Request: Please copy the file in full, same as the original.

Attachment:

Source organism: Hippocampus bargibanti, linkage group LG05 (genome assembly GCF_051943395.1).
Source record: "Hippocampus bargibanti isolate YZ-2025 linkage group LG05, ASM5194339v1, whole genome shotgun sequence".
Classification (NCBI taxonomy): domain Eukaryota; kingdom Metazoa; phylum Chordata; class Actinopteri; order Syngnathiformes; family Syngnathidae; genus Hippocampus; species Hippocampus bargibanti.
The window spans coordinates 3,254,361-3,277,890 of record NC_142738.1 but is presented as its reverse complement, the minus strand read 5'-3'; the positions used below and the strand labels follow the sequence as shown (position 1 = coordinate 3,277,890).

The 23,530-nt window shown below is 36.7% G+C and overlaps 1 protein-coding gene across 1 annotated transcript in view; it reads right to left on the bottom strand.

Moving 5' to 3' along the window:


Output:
Source organism: Hippocampus bargibanti, linkage group LG05 (genome assembly GCF_051943395.1).
Source record: "Hippocampus bargibanti isolate YZ-2025 linkage group LG05, ASM5194339v1, whole genome shotgun sequence".
Classification (NCBI taxonomy): domain Eukaryota; kingdom Metazoa; phylum Chordata; class Actinopteri; order Syngnathiformes; family Syngnathidae; genus Hippocampus; species Hippocampus bargibanti.
The window spans coordinates 3,254,361-3,277,890 of record NC_142738.1 but is presented as its reverse complement, the minus strand read 5'-3'; the positions used below and the strand labels follow the sequence as shown (position 1 = coordinate 3,277,890).

The 23,530-nt window shown below is 36.7% G+C and overlaps 1 protein-coding gene across 1 annotated transcript in view; it reads right to left on the bottom strand.

Moving 5' to 3' along the window: